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Jodie Foster, Kate Winslet, Christoph Waltz, John C. Reilly
Yasmina Reza & Roman Polanski, based on the play God of Carnage by Reza
Carnage is a French dark comedy made with an A-list cast and filmed in English. Adapted from the play God of Carnage by the play's scribe, Yasmina Reza, and director Roman Polanski, Carnage makes no attempt to "open up" the stage production. With the exception of a brief prologue and epilogue, the entire movie takes place within the confines of an upscale New York City apartment. Entirely dialogue-driven with almost no plot to speak of, the movie is unlikely to find mainstream appeal, although it should find some favor among art house aficionados.
The set-up is simple. Zachary, the son of Nancy and Alan Cowan (Kate Winslet and Christoph Waltz), has, during the course of a playground skirmish, injured Ethan, the son of Penelope and Michael Longstreet (Jodie Foster and John C. Reilly). In the aftermath, the two couples have gathered in the Longstreets' apartment to discuss in a civilized manner how to handle the situation. The initially cordial conversation becomes increasingly contentious and, once alcohol is added to the mix, inhibitions fall away and the gloves come off. In the ensuing melee, the characters frequently change allegiances and fractures in both marriages are exposed.
Carnage suffers from a common problem that afflicts many stage-to-screen adaptations: too much artifice and contrivance. The contortions necessary to keep the four characters together for 75 minutes strain credulity. In real life, the conversation would have been over in a half hour. In fact, at that point, Nancy and Alan are out the door and headed for the elevator when circumstances draw them back into the apartment. Things that work in the live, intimate environment of a theater often aren't as effective in a movie, and this is one case. Structure means little on the stage. What's important are the acting and dialogue. This is not strictly true on film.
Carnage offers little in the way of ponderous thematic issues unless one considers the somewhat clichéd concept that beneath humanity's civilized veneer lies a base creature. This is more of a comedy than a drama, although the weight of the humor emerges from Polanski's observations about the absurdity of human behavior than out of a traditionally comedic approach. This is often the case with French farce. In fact, many Americans do not find French comedies especially funny; there's a significant cultural gap here.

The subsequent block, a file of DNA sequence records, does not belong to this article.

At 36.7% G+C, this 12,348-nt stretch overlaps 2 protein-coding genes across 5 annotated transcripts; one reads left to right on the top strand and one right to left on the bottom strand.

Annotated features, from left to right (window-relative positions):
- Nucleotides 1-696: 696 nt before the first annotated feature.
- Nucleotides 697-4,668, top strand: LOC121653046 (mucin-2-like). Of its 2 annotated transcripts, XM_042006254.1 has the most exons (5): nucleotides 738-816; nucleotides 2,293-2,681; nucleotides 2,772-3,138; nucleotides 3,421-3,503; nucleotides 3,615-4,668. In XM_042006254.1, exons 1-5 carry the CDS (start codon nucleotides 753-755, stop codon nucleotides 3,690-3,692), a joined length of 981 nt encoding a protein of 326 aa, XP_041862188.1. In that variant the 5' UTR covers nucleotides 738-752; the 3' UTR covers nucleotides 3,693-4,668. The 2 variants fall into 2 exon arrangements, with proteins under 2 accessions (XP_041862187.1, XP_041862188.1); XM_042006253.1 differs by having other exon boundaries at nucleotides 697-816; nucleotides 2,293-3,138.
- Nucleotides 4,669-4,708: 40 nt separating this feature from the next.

There are lengthy stretches during the course of Carnage when it feels more like an exercise in the delivery of dialogue than a genuine movie. Of course, we're dealing with four expert thespians, so there's a degree of pleasure in something as banal as that. But, even at a skinny 75 minutes, Carnage overstays its welcome. By the time things get going as the alcohol starts flowing, tedium has crept in. The film is at its most fun when alliances shift and accusations fly, but it takes a while before things have relaxed sufficiently for the characters to reveal their true selves.
In the company of three Oscar-winners (Foster, Winslet, Waltz), one might expect John C. Reilly, Mr. Everyman, to be out of place. (Although, to be fair, Reilly has been nominated.) Perhaps surprisingly, Reilly is Carnage's standout. That's not to impugn the work of Foster, Winslet, and Waltz, but Reilly upstages them all. His Michael, initially conciliatory, has many of the best lines and provides the most unforced laughter Carnage has to offer. As he and Alan become sloshed, they bond over the strangest things (such as the quality of Michael's scotch and cigars) as the women look on in disbelief.
Carnage makes an unsubtle but telling point about how the ubiquity of cell phones has fractured face-to-face interpersonal interaction. Alan repeatedly extracts himself from the conversation in order to answer the insistent ringing of his phone, then speaks so loudly that the others have to shout to be heard. When Michael makes a comment about something mentioned during a call, Alan is irritated that anyone would be "listening in." Eventually, Nancy provides a pointed lesson in cell phone etiquette.
It's an indicator of Polanski's reputation in the business that he was able to attract a cast of this magnitude for a movie with limited appeal (they presumably worked for scale). In some ways, Carnage feels more like an experiment than a full feature. The scripted nature of the dialogue is a part of the problem - the conversation is too stilted; it never sounds natural. Contrast this with what Eric Rohmer and Mike Leigh (for example) have achieved with similarly dialogue-laden productions. (Waltz also has audible problems with his New York accent.) As an opportunity to see four great actors doing little more than talking, boozing, and (in one case) vomiting, Carnage makes for an interesting diversion. As a full admission motion picture, however, it's not entirely successful.
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